A collection of toys live a meager existence on a dusty shelf, forgotten and ignored by the children who used to love them. With personalities created by the stories their owners devised for them, the figurines try to come to terms with their fate: re-enacting and clinging to their tales, whist the precipice of the shelf’s edge constantly calls as a final means of escape.
The Hand-Me-Down People is a poignant and well-acted piece of new writing by Nottingham University’s The New Theatre. Amidst a set of oversized matchboxes and dead flies, the young cast successfully evoke the downbeat mood of inevitable change. Monster tries his best to keep spirits up, but the rest of the collection – including the newly-arrived Doll – are more accepting of the fact the golden days will never return, especially the physically and mentally scarred Hero.
Writing is strong and multi-layered. A music box playing a never-changing selecion of tunes not only frustrates her fellow shelf-dwellers, but underscores the limbo they find themselves in. And the arrival of Doll changes the group’s dynamic, but also allows the piece to lay out its exposition without clumsiness.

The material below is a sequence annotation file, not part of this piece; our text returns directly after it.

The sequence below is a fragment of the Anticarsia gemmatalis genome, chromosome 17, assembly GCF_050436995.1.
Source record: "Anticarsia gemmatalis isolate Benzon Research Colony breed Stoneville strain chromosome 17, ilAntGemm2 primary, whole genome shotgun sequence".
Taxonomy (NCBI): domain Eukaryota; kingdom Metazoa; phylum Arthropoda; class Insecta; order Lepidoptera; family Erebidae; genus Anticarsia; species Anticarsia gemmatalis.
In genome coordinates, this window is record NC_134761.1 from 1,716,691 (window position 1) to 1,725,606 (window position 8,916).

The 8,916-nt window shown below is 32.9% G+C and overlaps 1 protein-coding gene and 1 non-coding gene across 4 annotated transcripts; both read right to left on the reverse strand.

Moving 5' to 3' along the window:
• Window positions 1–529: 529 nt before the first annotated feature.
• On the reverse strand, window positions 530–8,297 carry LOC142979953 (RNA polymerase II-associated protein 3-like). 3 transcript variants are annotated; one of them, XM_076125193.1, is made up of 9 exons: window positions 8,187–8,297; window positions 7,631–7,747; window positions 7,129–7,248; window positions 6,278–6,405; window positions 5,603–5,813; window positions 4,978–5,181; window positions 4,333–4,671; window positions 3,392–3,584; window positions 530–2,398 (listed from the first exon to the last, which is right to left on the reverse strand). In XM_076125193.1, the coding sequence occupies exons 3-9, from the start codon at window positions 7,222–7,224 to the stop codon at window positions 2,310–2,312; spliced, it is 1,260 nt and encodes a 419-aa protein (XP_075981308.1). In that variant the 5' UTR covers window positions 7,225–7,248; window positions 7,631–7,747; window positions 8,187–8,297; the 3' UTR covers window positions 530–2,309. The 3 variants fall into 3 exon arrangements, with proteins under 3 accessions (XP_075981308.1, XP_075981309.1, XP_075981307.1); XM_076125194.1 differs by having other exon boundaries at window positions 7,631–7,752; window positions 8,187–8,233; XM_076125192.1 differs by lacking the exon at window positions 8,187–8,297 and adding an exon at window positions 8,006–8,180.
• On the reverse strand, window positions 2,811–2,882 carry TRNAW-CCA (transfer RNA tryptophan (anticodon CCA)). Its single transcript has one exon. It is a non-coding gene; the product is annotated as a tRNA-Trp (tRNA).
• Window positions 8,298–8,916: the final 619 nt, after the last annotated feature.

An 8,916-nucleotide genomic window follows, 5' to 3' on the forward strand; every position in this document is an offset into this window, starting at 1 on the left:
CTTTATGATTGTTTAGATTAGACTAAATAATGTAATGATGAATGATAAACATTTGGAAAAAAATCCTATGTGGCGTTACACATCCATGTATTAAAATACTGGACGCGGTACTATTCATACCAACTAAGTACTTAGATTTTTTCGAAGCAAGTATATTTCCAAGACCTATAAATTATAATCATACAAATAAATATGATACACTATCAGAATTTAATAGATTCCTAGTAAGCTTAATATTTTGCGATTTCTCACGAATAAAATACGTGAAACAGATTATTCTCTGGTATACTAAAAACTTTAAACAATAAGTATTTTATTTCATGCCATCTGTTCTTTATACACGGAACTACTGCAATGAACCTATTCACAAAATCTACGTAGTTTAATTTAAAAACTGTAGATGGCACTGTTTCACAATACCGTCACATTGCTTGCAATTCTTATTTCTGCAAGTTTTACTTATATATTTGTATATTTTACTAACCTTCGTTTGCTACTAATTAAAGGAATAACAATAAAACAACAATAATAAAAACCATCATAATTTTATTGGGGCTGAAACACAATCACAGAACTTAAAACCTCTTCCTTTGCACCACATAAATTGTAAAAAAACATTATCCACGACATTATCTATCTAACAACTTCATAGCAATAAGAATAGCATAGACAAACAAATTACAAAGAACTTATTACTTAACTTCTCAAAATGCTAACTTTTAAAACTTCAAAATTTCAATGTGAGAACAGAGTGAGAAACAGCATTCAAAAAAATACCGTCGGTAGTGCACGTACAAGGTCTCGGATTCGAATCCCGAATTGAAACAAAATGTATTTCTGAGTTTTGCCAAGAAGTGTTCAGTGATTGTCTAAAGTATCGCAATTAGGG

At its core, The Hand-Me-Down People is not – as you might expect – a rumination on the end of childhood. Instead it is an insightful and compelling piece which quietly raises the question of what makes us real – the interactions we have with each other, the memories we cling to, or the heroism to face a future which we have no power to control.
The Hand-Me-Down People is at C nova until 27 August at 1625. Ticket information is available on the Fringe website.